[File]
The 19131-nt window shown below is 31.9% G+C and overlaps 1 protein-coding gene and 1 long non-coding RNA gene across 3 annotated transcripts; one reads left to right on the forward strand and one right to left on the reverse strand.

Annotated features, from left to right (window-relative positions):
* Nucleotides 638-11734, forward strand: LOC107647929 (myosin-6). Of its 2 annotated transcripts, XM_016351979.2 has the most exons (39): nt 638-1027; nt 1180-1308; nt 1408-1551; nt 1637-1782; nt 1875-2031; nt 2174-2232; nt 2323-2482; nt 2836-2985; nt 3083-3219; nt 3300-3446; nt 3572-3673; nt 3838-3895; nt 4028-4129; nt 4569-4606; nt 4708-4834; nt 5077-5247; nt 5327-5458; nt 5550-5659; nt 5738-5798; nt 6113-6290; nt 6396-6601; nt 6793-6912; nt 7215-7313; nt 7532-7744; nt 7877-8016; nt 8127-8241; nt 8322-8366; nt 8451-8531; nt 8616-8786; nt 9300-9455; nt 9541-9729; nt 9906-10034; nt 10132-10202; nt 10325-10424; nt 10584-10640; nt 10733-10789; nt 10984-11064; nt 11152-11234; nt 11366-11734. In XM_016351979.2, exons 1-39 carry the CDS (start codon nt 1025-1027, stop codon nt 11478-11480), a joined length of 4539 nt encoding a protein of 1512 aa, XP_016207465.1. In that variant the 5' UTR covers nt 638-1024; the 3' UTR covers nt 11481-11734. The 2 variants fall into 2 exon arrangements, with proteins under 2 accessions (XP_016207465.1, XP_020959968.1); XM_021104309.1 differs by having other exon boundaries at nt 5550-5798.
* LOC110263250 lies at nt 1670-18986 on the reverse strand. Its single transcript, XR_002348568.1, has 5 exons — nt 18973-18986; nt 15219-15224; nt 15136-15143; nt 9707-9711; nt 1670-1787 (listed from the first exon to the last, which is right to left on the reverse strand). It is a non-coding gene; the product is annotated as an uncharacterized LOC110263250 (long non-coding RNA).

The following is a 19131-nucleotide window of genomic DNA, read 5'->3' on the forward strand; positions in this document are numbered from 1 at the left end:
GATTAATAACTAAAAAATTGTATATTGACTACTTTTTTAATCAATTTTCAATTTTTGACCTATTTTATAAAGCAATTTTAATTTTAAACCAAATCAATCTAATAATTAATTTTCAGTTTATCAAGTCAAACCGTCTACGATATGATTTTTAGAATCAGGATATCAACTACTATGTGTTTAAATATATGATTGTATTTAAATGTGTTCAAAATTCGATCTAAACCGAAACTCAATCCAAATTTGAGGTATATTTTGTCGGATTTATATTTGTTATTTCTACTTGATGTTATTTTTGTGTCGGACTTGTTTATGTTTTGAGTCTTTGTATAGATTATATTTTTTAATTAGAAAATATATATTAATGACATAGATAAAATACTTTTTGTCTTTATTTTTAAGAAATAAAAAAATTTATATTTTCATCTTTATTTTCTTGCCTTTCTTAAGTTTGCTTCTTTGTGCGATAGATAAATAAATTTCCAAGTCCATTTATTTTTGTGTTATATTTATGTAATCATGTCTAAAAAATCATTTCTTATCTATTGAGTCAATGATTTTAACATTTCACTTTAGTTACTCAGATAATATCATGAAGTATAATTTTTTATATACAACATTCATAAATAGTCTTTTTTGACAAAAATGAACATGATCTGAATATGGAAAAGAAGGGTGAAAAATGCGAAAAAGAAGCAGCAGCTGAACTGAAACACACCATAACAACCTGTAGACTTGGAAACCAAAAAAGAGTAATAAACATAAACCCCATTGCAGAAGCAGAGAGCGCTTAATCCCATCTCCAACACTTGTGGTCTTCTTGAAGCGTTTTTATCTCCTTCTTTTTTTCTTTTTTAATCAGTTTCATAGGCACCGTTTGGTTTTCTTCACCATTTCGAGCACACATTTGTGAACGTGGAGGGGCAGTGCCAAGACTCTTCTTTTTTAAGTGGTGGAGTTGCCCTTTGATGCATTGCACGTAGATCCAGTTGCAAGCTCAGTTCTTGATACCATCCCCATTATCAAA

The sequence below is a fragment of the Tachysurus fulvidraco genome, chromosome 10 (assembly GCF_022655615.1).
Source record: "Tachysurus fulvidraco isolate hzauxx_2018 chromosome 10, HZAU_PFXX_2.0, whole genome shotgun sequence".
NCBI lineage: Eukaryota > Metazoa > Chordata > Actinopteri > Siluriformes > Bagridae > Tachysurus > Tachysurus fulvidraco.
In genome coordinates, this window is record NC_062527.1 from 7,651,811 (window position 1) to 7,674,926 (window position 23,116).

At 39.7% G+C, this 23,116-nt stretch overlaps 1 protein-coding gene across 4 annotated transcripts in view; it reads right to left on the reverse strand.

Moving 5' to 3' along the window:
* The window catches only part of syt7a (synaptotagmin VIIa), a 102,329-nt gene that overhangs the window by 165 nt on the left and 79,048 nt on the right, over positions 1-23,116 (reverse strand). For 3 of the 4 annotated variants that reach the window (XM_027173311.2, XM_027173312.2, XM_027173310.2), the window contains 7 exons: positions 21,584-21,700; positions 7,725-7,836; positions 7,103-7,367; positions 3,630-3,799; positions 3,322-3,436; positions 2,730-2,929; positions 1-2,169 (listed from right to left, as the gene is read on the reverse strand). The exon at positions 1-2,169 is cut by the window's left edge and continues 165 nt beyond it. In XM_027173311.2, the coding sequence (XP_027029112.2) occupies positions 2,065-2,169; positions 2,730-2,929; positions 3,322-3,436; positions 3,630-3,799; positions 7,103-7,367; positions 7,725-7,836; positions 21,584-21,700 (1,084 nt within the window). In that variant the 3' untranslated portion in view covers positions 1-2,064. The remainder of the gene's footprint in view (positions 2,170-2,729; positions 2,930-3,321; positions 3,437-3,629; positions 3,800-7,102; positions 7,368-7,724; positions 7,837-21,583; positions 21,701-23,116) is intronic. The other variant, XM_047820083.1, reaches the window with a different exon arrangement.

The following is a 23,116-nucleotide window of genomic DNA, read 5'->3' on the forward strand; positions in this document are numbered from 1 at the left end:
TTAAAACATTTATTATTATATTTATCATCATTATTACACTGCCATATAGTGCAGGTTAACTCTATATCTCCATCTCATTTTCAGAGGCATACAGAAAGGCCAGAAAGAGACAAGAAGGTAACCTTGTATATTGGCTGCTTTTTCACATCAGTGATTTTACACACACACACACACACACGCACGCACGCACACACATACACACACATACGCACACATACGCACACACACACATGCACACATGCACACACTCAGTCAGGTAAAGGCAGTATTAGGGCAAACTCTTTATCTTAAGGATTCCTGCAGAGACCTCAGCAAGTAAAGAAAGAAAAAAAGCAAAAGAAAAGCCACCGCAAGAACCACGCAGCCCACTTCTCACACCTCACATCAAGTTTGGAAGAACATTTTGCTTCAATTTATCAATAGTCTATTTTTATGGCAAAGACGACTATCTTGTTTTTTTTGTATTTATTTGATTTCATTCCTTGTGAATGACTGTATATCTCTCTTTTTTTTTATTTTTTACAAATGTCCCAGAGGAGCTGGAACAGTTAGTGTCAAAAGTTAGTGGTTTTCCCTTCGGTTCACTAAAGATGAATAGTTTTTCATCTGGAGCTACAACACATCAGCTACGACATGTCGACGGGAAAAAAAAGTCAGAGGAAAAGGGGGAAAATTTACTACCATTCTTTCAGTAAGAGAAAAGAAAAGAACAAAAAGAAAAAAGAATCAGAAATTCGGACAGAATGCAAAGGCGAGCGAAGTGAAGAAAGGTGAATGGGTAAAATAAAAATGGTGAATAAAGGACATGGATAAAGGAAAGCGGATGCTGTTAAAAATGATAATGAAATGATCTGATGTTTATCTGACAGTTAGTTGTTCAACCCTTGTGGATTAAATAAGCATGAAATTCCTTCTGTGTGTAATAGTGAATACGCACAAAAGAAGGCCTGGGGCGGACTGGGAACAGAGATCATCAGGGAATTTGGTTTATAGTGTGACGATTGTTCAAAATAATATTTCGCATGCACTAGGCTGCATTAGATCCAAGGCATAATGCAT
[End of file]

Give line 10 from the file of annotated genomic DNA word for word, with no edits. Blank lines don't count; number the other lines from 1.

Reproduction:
In genome coordinates, this window is record NC_062527.1 from 7,651,811 (window position 1) to 7,674,926 (window position 23,116).